Two Pathways of Union Leadership for Participation

By Marathe, Gaurav; Balasubramanian, Girish | Indian Journal of Industrial Relations, April 2013 | Go to article overview

Two Pathways of Union Leadership for Participation


Marathe, Gaurav, Balasubramanian, Girish, Indian Journal of Industrial Relations


Introduction

Union participation has been studied for many years. Union participation is about not only emotional involvement but also carrying out certain activities like supporting the union in ways ranging from more formal activities (e.g. attendance at meetings, voting in elections) to more informal activities (e.g. speaking well of the union to others, assisting others in the workplace) (Kelloway, Catano, & Caroll, 2000; Sayles & Strauss, 1953). Different antecedents of union participation have been studied ranging from members' attitude like union instrumentality, union commitment, union loyalty, and members' perceptions like perceived union support, perceived industrial relations climate, and their relation to the type of union leadership whether transformational or service leadership. The link between union participation, members' perception about the union and the union leadership has been established (Hammer & Wazeter, 1993). Further it was believed that the conceptual and empirical work on the psychology of leadership, attitudes and involvement in the unions would benefit from the increased knowledge about unions as institutions and with the additional knowledge of the industrial relations theory (Hammer, Bayazit & Wazeter, 2009). Union Leadership has been identified as one of the most important factors for union renewal (Levesque & Murray, 2006). Thus in this paper we are exploring how union leadership contributes to the participation of union members through his/her attitude formation. Fullagar, Clark, Gallagher, and Gordon (1994: 517) mentioned the increasing need for understanding the proximal explanation of leadership in explaining the attitude formation of the rank and file by stating that "little has been done to understand the process of attitude formation and the way in which attitudes toward unions are shaped"; this gap still exists. Therefore, in this paper the linkage of leadership--attitude formation through the connection of "four human drives" is being explored (Lawrence, 2010).This paper makes three important contributions to union leadership literature. Firstly, this is an attempt to integrate transactional and transformational leaderships to examine their effects on union participation through two different paths namely union commitment and union instrumentality. Secondly this is the first time that a closer study of underlying drives in human motivation and decision making have been done to establish the linkage between union leadership and union member attitude formation and union participation. Thirdly this study also elaborates the effect of favorable industrial relations climate on each style of union leadership and its consequences on union participation.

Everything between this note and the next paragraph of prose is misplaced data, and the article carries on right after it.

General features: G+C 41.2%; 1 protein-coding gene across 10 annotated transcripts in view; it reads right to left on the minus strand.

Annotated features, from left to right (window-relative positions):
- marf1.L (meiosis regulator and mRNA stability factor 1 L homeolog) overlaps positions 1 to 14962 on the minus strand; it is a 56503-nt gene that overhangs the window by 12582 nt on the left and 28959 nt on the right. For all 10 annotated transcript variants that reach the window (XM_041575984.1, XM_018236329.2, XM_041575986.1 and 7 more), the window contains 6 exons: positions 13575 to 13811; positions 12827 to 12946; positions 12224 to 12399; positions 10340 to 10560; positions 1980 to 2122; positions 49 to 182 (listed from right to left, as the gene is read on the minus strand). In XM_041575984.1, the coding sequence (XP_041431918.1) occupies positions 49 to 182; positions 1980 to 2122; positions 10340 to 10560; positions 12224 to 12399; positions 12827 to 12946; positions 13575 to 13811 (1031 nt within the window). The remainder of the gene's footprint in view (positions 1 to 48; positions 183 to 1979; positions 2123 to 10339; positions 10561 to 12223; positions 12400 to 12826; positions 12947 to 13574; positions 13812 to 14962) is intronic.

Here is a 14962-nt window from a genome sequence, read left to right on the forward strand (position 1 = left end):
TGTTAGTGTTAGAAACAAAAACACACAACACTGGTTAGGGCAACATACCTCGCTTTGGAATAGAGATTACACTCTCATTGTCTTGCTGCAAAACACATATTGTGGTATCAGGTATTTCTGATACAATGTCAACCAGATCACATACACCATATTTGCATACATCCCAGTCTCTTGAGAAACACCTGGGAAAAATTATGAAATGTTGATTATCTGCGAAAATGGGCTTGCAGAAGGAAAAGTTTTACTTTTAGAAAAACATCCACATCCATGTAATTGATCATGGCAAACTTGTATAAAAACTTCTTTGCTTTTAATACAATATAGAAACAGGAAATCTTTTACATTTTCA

Two Pathways

Members' participation in union has been emphasized as one of the key outcome variables in industrial relation studies. Different studies have tried to establish the link for explaining the participation of members in union activities. For the explanation of union participation researchers have tested the attitude formation (union commitment and union instrumentality) of rank and file (Bamberger, Kluger & Suchard, 1999; Fullagar, 1986; Fullagar & Barling, 1989; Gordon et. al, 1980; Kelloway & Barling, 1993; Kelly & Kelly, 1994; Thacker, Fields, & Barclay, 1990). Few studies have even taken this further to explain the process through effect of leadership i.e. leadership leading to attitude formation of rank and file and that results into participation of union members (Batstone, Boratson & Frenkel, 1977; Clark, 1988; Hammer et al., 2009; Metocchi, 2002; Nicholson, Ursell & PBlyton, 1981; Peck, 1963). Clearly two separate pathways can be identified from literature review, one passing through 'union instrumentality (transactional) to union participation' and the other passing through 'union commitment (affective) to union participation'.

Sayles and Strauss (1953) proved that union participation is affected by not only union instrumentality but also union commitment. …

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